Late news: Lottery Commission considers keno; school transfer lawsuit in court | Arkansas Blog

Monday, June 24, 2013

Late news: Lottery Commission considers keno; school transfer lawsuit in court

Posted By on Mon, Jun 24, 2013 at 8:12 PM

A couple of stories worth noting:

VIDEO KENO: Getting another look in Arkansas.
  • VIDEO KENO: Getting another look in Arkansas.
* THE VIDEO LOTTERY IS BACK: In the face of stagnant revenue, the Arkansas Lottery Commission is revisting the idea of whether it should allow video lottery games such as keno, which offer repeat, fast, all-day gambling action. They could constitute mini-casinos of a sort, you could almost say, in convenience stores or wherever they might be located. Various politicians and religious groups have loudly protested the addition of such games to the lottery lineup. Some questions exist on whether or not they could be instituted under the law. The commission will begin by taking a look at other states with the added games. It will stir a political fury in some quarters. John Lyon reports for Stephens Media.

* BILLIONAIRE BOYS CLUB ATTACK ON PUBLIC SCHOOLS; A hearing was held today in federal court on the effort led by the Billionaire Boys go-to lawyer Jess Askew to essentially nullify any means for school districts to exempt themselves from a recently broadened school choice law. Askew (who won't tell me who pays for his various legal actions working against conventional school districts in the name of Walton/Hussman agenda items such as charter schools, school transfers and the rest) argues that there is no law governing school choice for the coming school year because of an ambiguous date in the law (it occurred before the law was passed), so all transfers must be accepted from white students trying to flee Blytheville for neighboring majority white districts. And he said all the federal court cases in which the Blytheville district has been involved over desegregation no longer constitute the history of desegregation for which the legislature clearly intended to give districts a way to exempt themselves from unfettered choice. Rob Moritz of Stephens Media has coverage. Federal Judge Kris Baker allowed the suit by parents hoping to leave the district to go forward, but didn't rule on merits or an injunction request.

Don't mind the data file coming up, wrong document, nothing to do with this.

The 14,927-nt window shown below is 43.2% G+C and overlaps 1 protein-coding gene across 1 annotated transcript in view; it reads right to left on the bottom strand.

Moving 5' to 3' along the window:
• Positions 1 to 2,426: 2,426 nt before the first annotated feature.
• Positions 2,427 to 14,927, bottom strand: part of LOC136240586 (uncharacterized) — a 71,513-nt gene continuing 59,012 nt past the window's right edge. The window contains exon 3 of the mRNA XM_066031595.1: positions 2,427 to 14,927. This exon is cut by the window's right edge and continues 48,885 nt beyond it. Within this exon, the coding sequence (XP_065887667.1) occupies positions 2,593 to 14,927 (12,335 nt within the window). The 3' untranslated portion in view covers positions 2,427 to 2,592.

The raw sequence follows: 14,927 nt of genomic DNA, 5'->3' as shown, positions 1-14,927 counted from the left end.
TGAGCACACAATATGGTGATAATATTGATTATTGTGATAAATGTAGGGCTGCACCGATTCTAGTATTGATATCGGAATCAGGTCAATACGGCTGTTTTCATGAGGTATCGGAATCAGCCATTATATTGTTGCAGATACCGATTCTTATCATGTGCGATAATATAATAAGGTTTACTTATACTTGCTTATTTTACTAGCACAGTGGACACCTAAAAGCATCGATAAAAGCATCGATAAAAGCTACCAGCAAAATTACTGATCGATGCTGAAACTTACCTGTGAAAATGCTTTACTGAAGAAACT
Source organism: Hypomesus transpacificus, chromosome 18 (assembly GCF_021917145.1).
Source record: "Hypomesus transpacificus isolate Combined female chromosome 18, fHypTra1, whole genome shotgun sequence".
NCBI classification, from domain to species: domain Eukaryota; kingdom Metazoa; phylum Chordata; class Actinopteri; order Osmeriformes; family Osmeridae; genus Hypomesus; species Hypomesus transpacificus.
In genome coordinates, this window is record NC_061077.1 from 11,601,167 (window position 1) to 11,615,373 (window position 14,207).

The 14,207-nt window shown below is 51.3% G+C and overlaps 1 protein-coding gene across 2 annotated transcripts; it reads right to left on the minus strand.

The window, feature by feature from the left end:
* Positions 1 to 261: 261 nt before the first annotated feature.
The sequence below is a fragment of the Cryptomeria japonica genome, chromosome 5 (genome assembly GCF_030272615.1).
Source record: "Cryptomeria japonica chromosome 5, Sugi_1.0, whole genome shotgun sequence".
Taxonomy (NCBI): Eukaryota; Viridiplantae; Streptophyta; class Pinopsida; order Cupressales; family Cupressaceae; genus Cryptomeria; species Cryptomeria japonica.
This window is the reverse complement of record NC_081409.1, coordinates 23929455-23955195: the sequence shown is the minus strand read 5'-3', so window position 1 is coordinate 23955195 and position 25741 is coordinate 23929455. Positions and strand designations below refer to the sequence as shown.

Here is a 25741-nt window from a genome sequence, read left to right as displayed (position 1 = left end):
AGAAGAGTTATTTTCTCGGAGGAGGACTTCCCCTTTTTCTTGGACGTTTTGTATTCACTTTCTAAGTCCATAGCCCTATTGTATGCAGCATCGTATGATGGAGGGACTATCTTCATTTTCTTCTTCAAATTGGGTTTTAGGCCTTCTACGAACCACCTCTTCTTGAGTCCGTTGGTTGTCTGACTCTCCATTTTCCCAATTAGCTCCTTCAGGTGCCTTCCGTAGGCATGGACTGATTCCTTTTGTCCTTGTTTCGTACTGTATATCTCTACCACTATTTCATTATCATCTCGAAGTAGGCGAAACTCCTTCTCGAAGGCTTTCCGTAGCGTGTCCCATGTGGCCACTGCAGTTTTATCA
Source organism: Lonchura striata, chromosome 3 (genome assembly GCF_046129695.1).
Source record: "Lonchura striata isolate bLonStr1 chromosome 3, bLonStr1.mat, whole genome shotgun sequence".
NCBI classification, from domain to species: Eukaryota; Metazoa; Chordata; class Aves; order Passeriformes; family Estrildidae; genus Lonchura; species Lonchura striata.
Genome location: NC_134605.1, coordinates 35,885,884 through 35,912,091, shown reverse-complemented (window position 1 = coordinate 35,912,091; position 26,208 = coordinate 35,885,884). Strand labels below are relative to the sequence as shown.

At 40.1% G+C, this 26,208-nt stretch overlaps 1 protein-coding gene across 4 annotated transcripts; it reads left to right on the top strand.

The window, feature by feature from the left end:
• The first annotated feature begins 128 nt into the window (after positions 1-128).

Tags: , , , , , , ,

From the ArkTimes store

Favorite

Comments (4)

Showing 1-4 of 4

Add a comment

 
Subscribe to this thread:
Showing 1-4 of 4

Add a comment

More by Max Brantley

  • Lies, sex and cell phones: The Arkansas roots of Hugh Freeze's demise

    I was going to leave the Hugh Freeze ouster at Ole Miss to the sportswriters but I thought it weird how the Arkansas Democrat-Gazette print account of his abrupt departure (from the AP) made no mention of Arkansas's own Houston Nutt, except as the coach Freeze succeeded.
    • Jul 21, 2017
  • Trump at work on obstructing justice; French Hill dodging questions

    Donald Trump is talking about pardons as the Russian investigation heats up. Closer to home, we get the cold shoulder from U.S. Rep. French Hill on his reported meeting with Russian dealmakers.
    • Jul 21, 2017
  • Suddenly, Obamacare doesn't look so bad

    The New York Times ventured into Trumpland in Pennsylvania to sample opinions on the Affordable Care Act, otherwise known as Obamacare. People are singing a different tune.
    • Jul 21, 2017
  • More »

Readers also liked…

  • Ex-Hog Darrell Walker spotlighted for collection of work by black artists

    Former Razorback basketball player Darrell Walker and his art collection get a mention in today's New York Times in an article about the rising profiles and prices of black artists.
    • Nov 29, 2015
  • Trump immigration protest at LR: Quick and fierce

    It was not even 24 hours ago that Sophia Said, director of the Interfaith Center; City Director Kathy Webb and others decided to organize a protest today of Donald Trump's executive order that has left people from Muslim countries languishing in airports or unable to come to the US at all — people with visas, green cards,a  post-doc graduate student en route to Harvard, Google employees abroad, families. I got the message today before noon; others didn't find out until it was going on. But however folks found out, they turned out in huge numbers, more than thousand men, women and children, on the grounds of the state Capitol to listen to speakers from all faiths and many countries.
    • Jan 29, 2017
  • Jason Rapert vs. Wikipedia

    Sen. Jason Rapert against the world: Wikipedia edition.
    • Jan 23, 2016

Most Shared

  • So much for a school settlement in Pulaski County

    The Arkansas Democrat-Gazette's Cynthia Howell got the scoop on what appears to be coming upheaval in the Pulaski County School District along with the likely end of any chance of a speedy resolution of school desegregation issues in Pulaski County.
  • Riverfest calls it quits

    The board of directors of Riverfest, Arkansas's largest and longest running music festival, announced today that the festival will no longer be held. Riverfest celebrated its 40th anniversary in June. A press release blamed competition from other festivals and the rising cost of performers fees for the decision.
  • Football for UA Little Rock

    Andrew Rogerson, the new chancellor at UA Little Rock, has decided to study the cost of starting a major college football team on campus (plus a marching band). Technically, it would be a revival of football, dropped more than 60 years ago when the school was a junior college.
  • Turn to baseball

    When the world threatens to get you down, there is always baseball — an absorbing refuge, an alternate reality entirely unto itself.

Most Viewed

Most Recent Comments

Blogroll

 

© 2017 Arkansas Times | 201 East Markham, Suite 200, Little Rock, AR 72201
Powered by Foundation